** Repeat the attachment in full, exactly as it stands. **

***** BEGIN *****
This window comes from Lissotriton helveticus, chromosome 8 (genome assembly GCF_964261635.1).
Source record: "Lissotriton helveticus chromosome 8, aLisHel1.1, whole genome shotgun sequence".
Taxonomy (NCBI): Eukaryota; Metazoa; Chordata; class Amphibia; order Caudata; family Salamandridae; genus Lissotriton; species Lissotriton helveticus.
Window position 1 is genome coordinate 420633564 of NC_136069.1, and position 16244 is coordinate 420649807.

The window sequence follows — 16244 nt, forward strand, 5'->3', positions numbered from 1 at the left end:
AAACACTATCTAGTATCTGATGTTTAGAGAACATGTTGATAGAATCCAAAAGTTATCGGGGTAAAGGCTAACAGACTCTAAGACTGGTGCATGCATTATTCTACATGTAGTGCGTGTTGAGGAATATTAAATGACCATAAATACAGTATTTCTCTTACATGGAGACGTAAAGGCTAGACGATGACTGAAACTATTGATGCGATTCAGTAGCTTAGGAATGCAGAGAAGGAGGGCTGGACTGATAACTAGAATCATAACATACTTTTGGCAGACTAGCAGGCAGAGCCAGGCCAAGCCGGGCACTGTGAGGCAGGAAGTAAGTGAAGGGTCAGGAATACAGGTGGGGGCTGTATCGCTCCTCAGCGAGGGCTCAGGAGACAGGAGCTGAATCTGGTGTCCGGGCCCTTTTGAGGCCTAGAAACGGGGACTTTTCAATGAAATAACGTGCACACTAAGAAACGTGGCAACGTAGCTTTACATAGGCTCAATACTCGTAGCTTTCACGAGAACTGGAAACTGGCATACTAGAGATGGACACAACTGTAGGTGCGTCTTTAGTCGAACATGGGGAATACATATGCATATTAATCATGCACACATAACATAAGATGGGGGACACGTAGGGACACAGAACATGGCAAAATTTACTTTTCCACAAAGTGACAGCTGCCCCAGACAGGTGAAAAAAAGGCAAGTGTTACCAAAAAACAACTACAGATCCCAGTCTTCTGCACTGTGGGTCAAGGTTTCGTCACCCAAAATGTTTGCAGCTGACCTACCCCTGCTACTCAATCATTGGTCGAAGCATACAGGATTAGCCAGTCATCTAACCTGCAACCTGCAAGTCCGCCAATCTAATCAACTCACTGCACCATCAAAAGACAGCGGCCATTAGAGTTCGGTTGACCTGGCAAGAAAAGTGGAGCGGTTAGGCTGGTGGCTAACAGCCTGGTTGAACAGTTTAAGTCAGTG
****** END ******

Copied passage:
This window comes from Lissotriton helveticus, chromosome 8 (genome assembly GCF_964261635.1).
Source record: "Lissotriton helveticus chromosome 8, aLisHel1.1, whole genome shotgun sequence".
Taxonomy (NCBI): Eukaryota; Metazoa; Chordata; class Amphibia; order Caudata; family Salamandridae; genus Lissotriton; species Lissotriton helveticus.
Window position 1 is genome coordinate 420633564 of NC_136069.1, and position 16244 is coordinate 420649807.

The window sequence follows — 16244 nt, forward strand, 5'->3', positions numbered from 1 at the left end:
AAACACTATCTAGTATCTGATGTTTAGAGAACATGTTGATAGAATCCAAAAGTTATCGGGGTAAAGGCTAACAGACTCTAAGACTGGTGCATGCATTATTCTACATGTAGTGCGTGTTGAGGAATATTAAATGACCATAAATACAGTATTTCTCTTACATGGAGACGTAAAGGCTAGACGATGACTGAAACTATTGATGCGATTCAGTAGCTTAGGAATGCAGAGAAGGAGGGCTGGACTGATAACTAGAATCATAACATACTTTTGGCAGACTAGCAGGCAGAGCCAGGCCAAGCCGGGCACTGTGAGGCAGGAAGTAAGTGAAGGGTCAGGAATACAGGTGGGGGCTGTATCGCTCCTCAGCGAGGGCTCAGGAGACAGGAGCTGAATCTGGTGTCCGGGCCCTTTTGAGGCCTAGAAACGGGGACTTTTCAATGAAATAACGTGCACACTAAGAAACGTGGCAACGTAGCTTTACATAGGCTCAATACTCGTAGCTTTCACGAGAACTGGAAACTGGCATACTAGAGATGGACACAACTGTAGGTGCGTCTTTAGTCGAACATGGGGAATACATATGCATATTAATCATGCACACATAACATAAGATGGGGGACACGTAGGGACACAGAACATGGCAAAATTTACTTTTCCACAAAGTGACAGCTGCCCCAGACAGGTGAAAAAAAGGCAAGTGTTACCAAAAAACAACTACAGATCCCAGTCTTCTGCACTGTGGGTCAAGGTTTCGTCACCCAAAATGTTTGCAGCTGACCTACCCCTGCTACTCAATCATTGGTCGAAGCATACAGGATTAGCCAGTCATCTAACCTGCAACCTGCAAGTCCGCCAATCTAATCAACTCACTGCACCATCAAAAGACAGCGGCCATTAGAGTTCGGTTGACCTGGCAAGAAAAGTGGAGCGGTTAGGCTGGTGGCTAACAGCCTGGTTGAACAGTTTAAGTCAGTG